October 5, 2015

The Art of Google: 5 Tips to Enhance Your Search Skills

By Nick Larsen

Google is possibly one of the most important inventions of the 20th and 21st centuries. Though it was not the first search engine, it has been heralded as the best. By placing an almost endless supply of information at its users’ fingertips, Google’s popularity soared. Its complex and efficient algorithms gave users accurate, reliable, and fast answers to life’s big questions.

Google searchLearning the Art of Google

Today, knowing how to Google efficiently is a recognized skill and businesses seek employees who are accomplished in the art of Google.  To Google is to know more than simply how to translate into a text string the questions which vex the mind and entangle the spirit; it’s knowing how to speak to Google so that Google responds with heartfelt answers. Here are five tips to help advance in the art of Google.

1. Be Specific

The most important advice I can give you is to be specific. Clear communication is essential to any good human relationship and your relationship with Google is no different.  If you’re looking for ducks, search ducks.  If you’re looking for a fix for a computer error, use the error message to search for the solution.

For example, Johnny is getting the following error message

Runtime error 0x01120328a User removed from chair and placed on spaceship.

If Johnny wants to get helpful information from Google, he should enter

Runtime error 0x01120328a User removed from chair and placed on spaceship.

Unfortunately, what Johnny (and most people) will Google is

How did I get on this spaceship?

You see the problem?  Johnny hasn’t communicated clearly to Google about what he needs, so Google is going to show all sorts of possibly interesting, but ultimately unhelpful information.

The likelihood that you’re the first person to ever have your problem is slim-to-none. Most of the time, it’s already online with a solution.  Being specific makes it more likely that you will find what you need. Specificity will also keep you from getting sucked into a conspiracy theory. Specificity helps when you’re working with your friendly IT guy as well.

2. Be Accurate

Accuracy is almost as important as being specific.  Accuracy involves searching for ducks instead of docks, or death taxes rather than death & taxes.  Language is complicated, and though Google does have some of the best technology to gather meaning from syntax, it can’t always distinguish between what you mean and what you say.

3. Gather Information and Try Again

Okay, so you were specific and accurate but still haven’t found what you’re looking for?  What did you find?  Many times, even if the information you’re looking for doesn’t obviously present itself, one of the top 5 results will have some wording in its description or breadcrumbs (links below the result that are part of the website) that will help you in your search.  Incorporate some of these keywords and try again.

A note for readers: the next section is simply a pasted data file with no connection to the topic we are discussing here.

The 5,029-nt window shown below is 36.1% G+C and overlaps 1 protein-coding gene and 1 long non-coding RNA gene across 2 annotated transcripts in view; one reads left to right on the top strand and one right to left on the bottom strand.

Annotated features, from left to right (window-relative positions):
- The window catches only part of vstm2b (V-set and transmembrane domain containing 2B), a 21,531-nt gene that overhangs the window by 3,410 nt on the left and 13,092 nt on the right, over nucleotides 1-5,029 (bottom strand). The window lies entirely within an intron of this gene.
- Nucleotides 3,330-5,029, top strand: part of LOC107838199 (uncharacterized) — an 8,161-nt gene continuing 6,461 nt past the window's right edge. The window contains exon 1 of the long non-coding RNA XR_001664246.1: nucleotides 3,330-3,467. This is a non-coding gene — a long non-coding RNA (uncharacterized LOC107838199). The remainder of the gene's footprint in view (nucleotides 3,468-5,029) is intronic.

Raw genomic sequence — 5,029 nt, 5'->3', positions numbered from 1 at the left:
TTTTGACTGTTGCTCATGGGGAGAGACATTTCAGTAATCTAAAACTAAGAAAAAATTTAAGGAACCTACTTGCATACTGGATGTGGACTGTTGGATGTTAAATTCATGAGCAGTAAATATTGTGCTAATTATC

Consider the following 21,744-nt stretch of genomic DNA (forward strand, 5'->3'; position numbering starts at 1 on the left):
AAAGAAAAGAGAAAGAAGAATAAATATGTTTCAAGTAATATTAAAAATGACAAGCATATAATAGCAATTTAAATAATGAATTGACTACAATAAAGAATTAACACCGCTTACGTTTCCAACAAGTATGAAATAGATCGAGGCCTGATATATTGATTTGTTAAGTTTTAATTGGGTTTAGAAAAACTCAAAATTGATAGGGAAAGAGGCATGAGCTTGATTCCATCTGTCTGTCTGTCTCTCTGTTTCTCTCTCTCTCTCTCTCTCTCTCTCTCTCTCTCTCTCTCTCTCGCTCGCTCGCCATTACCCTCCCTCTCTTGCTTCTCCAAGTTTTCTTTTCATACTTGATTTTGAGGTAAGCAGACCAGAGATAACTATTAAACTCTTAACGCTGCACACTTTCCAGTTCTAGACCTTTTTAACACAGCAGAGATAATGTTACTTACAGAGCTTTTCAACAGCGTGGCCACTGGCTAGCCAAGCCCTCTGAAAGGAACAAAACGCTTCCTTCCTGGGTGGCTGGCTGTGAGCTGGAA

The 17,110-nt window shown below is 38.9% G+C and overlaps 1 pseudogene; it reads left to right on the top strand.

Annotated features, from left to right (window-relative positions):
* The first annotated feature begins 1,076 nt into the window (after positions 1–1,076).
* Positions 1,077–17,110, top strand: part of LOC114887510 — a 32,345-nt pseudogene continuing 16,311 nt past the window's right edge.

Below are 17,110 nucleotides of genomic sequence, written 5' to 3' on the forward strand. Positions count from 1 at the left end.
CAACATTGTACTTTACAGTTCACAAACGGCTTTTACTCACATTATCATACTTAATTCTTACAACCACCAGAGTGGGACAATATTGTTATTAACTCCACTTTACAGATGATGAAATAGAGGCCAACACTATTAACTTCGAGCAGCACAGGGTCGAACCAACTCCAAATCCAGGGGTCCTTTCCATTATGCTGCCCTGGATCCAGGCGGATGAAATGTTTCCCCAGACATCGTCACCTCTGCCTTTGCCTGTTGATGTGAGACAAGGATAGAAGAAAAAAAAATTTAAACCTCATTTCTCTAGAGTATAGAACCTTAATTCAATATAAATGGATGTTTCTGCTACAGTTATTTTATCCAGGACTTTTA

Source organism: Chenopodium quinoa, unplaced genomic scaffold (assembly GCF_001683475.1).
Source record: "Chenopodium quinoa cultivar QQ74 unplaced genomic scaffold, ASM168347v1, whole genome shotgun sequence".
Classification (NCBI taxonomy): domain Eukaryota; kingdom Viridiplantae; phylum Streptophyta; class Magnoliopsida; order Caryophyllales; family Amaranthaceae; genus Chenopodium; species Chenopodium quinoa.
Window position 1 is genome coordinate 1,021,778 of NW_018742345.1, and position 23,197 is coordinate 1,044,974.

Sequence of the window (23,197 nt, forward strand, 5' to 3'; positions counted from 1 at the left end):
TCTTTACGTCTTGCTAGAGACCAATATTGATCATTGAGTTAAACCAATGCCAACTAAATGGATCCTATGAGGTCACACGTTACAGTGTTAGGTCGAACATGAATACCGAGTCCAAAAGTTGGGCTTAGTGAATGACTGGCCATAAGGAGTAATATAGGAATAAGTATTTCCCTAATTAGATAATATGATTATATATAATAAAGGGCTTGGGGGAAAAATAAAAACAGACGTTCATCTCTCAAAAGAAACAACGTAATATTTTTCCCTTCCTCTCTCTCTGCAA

4. Learn The Signs

Ducks are pretty general, and maybe you don’t want anything to do with brown ducks. Or, maybe you’re looking for classical music but you think Mozart is too popular.  You can use signs to tell Google that you’d rather not discuss those topics:

  1. The minus sign ( – ) can be used to remove search results that include words or phrase. Searching ducks –brown would get you results on ducks, but none of the results would include the word brown
  2. The plus sign ( + ) will only get you results with whatever word you attach.  Searching ducks +hunting would only get you results that include hunting.
  3. Quotes ( “ “ )  around a specific phrase you want to find is great for solving the errors above. Looking for Runtime error “0x01120328a” User removed from chair and placed on spaceship makes certain you at least find all posts that include that error, increasing your chances in finding a solution to your problem
  4. The asterisk ( * ), also known as the wildcard, can be used when you’re not sure exactly what you need, just a general idea. Maybe you remember it was a something-winged, something-billed buffalo duck.  Instead of searching something-winged something-billed buffalo duck, try searching *winged *billed buffalo duck.
5. Ads Are Never Accurate

Google may be your friend, but never forget that Google began as a poor group of college kids who mostly ate Ramen, and they don’t want to go back.  Google pays for itself by selling ads.  Google may be the biggest ad seller on the internet.  Make sure when you search for Duckbilled Platypus alien coffee mugs you don’t click those pretty green ads on the side or top of your search results.  In fact, you’d be wise to get an ad blocker extension to cut through all of that and avoid the pain those sites often bring.

Executing these 5 tips properly will get you information quickly, and enable you to cut through the heartache that comes with ignorance.  Google is a powerful tool that is often misused, mistreated, and mistrusted due to user error.  Don’t be that guy. Google has what you need; it just wants you to ask nicely.